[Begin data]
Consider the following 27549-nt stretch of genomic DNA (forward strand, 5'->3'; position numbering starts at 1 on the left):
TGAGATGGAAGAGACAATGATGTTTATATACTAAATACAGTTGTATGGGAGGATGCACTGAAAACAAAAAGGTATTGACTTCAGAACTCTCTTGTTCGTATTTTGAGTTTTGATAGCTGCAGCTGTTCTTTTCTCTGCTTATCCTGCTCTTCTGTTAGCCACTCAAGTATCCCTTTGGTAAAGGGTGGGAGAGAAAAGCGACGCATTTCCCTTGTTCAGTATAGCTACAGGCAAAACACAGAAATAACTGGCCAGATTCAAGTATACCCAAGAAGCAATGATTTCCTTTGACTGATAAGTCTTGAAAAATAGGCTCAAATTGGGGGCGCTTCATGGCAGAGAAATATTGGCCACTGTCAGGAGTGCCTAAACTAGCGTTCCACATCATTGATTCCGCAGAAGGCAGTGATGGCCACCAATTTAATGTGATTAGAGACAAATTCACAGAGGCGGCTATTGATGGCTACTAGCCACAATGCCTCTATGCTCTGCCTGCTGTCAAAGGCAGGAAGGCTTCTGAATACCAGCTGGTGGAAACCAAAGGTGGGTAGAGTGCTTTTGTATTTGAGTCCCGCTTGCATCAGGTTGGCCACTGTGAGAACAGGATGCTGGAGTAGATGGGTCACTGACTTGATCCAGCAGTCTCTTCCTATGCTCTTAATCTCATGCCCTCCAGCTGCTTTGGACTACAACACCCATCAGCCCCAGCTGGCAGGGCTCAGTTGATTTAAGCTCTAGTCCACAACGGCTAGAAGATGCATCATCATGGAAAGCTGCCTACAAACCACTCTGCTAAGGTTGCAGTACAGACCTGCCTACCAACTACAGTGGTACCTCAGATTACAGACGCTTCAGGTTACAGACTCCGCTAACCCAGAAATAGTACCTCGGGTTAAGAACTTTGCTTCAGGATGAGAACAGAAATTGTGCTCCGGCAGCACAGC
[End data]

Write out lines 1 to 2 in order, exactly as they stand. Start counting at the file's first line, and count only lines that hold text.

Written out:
Consider the following 27549-nt stretch of genomic DNA (forward strand, 5'->3'; position numbering starts at 1 on the left):
TGAGATGGAAGAGACAATGATGTTTATATACTAAATACAGTTGTATGGGAGGATGCACTGAAAACAAAAAGGTATTGACTTCAGAACTCTCTTGTTCGTATTTTGAGTTTTGATAGCTGCAGCTGTTCTTTTCTCTGCTTATCCTGCTCTTCTGTTAGCCACTCAAGTATCCCTTTGGTAAAGGGTGGGAGAGAAAAGCGACGCATTTCCCTTGTTCAGTATAGCTACAGGCAAAACACAGAAATAACTGGCCAGATTCAAGTATACCCAAGAAGCAATGATTTCCTTTGACTGATAAGTCTTGAAAAATAGGCTCAAATTGGGGGCGCTTCATGGCAGAGAAATATTGGCCACTGTCAGGAGTGCCTAAACTAGCGTTCCACATCATTGATTCCGCAGAAGGCAGTGATGGCCACCAATTTAATGTGATTAGAGACAAATTCACAGAGGCGGCTATTGATGGCTACTAGCCACAATGCCTCTATGCTCTGCCTGCTGTCAAAGGCAGGAAGGCTTCTGAATACCAGCTGGTGGAAACCAAAGGTGGGTAGAGTGCTTTTGTATTTGAGTCCCGCTTGCATCAGGTTGGCCACTGTGAGAACAGGATGCTGGAGTAGATGGGTCACTGACTTGATCCAGCAGTCTCTTCCTATGCTCTTAATCTCATGCCCTCCAGCTGCTTTGGACTACAACACCCATCAGCCCCAGCTGGCAGGGCTCAGTTGATTTAAGCTCTAGTCCACAACGGCTAGAAGATGCATCATCATGGAAAGCTGCCTACAAACCACTCTGCTAAGGTTGCAGTACAGACCTGCCTACCAACTACAGTGGTACCTCAGATTACAGACGCTTCAGGTTACAGACTCCGCTAACCCAGAAATAGTACCTCGGGTTAAGAACTTTGCTTCAGGATGAGAACAGAAATTGTGCTCCGGCAGCACAGC